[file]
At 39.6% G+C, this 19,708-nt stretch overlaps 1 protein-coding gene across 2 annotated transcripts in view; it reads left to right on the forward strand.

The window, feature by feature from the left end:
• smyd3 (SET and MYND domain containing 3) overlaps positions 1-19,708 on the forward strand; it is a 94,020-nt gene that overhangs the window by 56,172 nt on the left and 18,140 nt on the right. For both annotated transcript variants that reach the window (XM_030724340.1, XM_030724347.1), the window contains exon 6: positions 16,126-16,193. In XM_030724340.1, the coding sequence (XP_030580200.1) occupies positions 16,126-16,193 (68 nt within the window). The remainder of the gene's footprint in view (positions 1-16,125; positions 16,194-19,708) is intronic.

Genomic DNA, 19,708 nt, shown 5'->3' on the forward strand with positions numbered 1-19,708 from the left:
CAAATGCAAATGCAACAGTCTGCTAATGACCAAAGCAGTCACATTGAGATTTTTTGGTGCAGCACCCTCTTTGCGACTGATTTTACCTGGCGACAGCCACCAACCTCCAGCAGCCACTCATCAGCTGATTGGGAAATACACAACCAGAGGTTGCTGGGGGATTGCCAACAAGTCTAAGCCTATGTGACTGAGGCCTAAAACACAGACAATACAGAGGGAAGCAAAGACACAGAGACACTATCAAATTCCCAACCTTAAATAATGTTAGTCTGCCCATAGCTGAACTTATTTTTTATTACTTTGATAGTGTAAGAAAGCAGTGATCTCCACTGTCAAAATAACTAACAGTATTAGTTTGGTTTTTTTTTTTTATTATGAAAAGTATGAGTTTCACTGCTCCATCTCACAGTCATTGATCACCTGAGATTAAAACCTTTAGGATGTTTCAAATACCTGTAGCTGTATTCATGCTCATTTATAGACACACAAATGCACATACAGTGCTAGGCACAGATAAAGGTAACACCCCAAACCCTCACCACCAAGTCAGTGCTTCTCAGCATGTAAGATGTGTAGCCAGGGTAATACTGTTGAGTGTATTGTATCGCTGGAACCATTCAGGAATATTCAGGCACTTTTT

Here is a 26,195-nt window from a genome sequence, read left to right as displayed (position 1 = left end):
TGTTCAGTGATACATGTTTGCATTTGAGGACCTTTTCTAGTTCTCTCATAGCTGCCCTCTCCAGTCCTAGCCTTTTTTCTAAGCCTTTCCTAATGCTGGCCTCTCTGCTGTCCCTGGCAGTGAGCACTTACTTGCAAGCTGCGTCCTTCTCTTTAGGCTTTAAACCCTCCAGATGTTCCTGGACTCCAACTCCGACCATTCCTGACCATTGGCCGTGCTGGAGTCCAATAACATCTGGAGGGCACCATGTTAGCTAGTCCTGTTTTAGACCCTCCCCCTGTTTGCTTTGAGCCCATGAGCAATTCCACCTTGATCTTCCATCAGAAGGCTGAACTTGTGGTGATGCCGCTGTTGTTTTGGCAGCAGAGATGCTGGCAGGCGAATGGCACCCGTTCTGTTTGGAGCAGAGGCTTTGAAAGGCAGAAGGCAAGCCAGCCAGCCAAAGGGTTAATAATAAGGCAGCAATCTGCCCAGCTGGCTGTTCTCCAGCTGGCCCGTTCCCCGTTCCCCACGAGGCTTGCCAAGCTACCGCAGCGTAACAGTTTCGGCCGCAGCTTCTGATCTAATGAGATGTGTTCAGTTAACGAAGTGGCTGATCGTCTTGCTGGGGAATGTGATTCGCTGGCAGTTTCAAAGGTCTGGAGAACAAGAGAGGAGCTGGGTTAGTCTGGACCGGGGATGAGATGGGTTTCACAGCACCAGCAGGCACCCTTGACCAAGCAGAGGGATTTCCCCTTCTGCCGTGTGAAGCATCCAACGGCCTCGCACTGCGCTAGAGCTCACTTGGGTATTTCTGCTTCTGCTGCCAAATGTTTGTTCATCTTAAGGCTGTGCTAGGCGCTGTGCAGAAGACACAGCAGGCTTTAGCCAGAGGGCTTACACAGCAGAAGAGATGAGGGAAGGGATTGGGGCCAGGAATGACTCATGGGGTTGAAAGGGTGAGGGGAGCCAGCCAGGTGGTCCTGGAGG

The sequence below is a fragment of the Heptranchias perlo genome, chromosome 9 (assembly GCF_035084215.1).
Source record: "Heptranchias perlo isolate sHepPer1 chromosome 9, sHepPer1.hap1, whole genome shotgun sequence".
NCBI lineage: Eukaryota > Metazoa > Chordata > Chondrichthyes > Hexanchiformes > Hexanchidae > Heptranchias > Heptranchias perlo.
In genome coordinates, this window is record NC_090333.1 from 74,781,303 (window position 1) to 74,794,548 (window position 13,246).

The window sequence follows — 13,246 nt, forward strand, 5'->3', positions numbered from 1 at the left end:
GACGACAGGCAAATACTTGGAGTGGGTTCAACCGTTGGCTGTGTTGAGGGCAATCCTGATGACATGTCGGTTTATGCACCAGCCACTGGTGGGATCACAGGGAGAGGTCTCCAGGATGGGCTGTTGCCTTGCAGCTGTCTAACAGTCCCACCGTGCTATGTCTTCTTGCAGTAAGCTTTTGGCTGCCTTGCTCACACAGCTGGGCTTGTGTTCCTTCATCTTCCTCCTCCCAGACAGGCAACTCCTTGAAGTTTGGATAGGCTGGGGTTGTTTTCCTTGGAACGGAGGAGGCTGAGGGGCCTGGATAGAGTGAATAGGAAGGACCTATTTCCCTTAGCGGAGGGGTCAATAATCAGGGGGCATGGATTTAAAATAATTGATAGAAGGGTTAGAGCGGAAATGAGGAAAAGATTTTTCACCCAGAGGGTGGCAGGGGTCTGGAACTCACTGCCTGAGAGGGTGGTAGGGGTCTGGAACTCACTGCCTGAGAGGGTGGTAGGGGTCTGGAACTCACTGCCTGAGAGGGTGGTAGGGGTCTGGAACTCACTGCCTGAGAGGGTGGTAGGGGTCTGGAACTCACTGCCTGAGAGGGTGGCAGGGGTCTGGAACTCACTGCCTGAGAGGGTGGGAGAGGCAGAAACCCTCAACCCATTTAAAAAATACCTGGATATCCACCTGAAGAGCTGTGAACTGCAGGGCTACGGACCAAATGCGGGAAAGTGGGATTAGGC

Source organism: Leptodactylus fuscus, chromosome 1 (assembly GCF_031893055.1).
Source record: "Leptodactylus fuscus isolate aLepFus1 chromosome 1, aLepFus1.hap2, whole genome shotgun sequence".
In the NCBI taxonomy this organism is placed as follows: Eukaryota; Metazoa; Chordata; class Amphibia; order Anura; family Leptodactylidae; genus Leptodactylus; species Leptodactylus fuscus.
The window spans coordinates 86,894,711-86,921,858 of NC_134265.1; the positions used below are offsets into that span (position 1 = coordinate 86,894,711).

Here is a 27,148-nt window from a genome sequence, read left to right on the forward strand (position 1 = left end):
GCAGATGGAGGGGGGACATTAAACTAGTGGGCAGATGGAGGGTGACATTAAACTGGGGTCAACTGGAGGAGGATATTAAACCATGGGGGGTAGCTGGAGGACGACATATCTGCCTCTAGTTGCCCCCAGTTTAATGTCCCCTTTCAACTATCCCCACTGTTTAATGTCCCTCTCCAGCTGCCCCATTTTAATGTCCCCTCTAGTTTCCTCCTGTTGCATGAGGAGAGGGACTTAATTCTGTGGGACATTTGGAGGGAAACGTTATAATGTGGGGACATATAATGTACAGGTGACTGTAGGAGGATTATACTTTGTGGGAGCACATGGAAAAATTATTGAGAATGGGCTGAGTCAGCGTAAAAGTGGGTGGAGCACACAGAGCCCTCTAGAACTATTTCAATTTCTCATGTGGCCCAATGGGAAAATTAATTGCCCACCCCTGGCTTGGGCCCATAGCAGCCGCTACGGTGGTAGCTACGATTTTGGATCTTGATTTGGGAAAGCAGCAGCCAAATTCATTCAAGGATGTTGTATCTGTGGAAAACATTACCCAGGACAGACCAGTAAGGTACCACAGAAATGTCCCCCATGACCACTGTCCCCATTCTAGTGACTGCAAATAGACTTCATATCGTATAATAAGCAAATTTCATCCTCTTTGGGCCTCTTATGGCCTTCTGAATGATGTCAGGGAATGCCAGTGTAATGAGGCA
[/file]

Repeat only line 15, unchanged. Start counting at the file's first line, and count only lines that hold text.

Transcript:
Source record: "Leptodactylus fuscus isolate aLepFus1 chromosome 1, aLepFus1.hap2, whole genome shotgun sequence".